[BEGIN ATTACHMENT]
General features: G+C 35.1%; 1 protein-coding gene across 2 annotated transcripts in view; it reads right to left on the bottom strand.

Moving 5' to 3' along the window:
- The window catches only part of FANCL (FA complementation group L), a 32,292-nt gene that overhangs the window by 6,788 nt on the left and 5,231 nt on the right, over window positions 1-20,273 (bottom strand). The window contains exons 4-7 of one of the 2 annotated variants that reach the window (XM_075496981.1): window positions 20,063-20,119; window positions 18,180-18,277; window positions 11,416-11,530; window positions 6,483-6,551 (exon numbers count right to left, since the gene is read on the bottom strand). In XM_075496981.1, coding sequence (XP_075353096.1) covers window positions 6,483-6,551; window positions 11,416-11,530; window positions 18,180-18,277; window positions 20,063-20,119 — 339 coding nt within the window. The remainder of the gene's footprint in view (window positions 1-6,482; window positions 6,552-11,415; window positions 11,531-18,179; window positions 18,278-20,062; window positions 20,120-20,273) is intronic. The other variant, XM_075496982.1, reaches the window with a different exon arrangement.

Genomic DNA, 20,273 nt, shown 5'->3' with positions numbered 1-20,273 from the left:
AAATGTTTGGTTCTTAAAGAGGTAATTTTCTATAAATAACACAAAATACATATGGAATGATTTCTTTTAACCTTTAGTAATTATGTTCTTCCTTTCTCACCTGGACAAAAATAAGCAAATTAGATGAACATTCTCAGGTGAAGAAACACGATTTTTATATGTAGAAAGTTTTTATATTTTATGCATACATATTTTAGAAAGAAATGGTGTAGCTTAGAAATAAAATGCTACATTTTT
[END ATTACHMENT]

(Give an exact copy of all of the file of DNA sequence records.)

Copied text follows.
General features: G+C 35.1%; 1 protein-coding gene across 2 annotated transcripts in view; it reads right to left on the bottom strand.

Moving 5' to 3' along the window:
- The window catches only part of FANCL (FA complementation group L), a 32,292-nt gene that overhangs the window by 6,788 nt on the left and 5,231 nt on the right, over window positions 1-20,273 (bottom strand). The window contains exons 4-7 of one of the 2 annotated variants that reach the window (XM_075496981.1): window positions 20,063-20,119; window positions 18,180-18,277; window positions 11,416-11,530; window positions 6,483-6,551 (exon numbers count right to left, since the gene is read on the bottom strand). In XM_075496981.1, coding sequence (XP_075353096.1) covers window positions 6,483-6,551; window positions 11,416-11,530; window positions 18,180-18,277; window positions 20,063-20,119 — 339 coding nt within the window. The remainder of the gene's footprint in view (window positions 1-6,482; window positions 6,552-11,415; window positions 11,531-18,179; window positions 18,278-20,062; window positions 20,120-20,273) is intronic. The other variant, XM_075496982.1, reaches the window with a different exon arrangement.

Genomic DNA, 20,273 nt, shown 5'->3' with positions numbered 1-20,273 from the left:
AAATGTTTGGTTCTTAAAGAGGTAATTTTCTATAAATAACACAAAATACATATGGAATGATTTCTTTTAACCTTTAGTAATTATGTTCTTCCTTTCTCACCTGGACAAAAATAAGCAAATTAGATGAACATTCTCAGGTGAAGAAACACGATTTTTATATGTAGAAAGTTTTTATATTTTATGCATACATATTTTAGAAAGAAATGGTGTAGCTTAGAAATAAAATGCTACATTTTT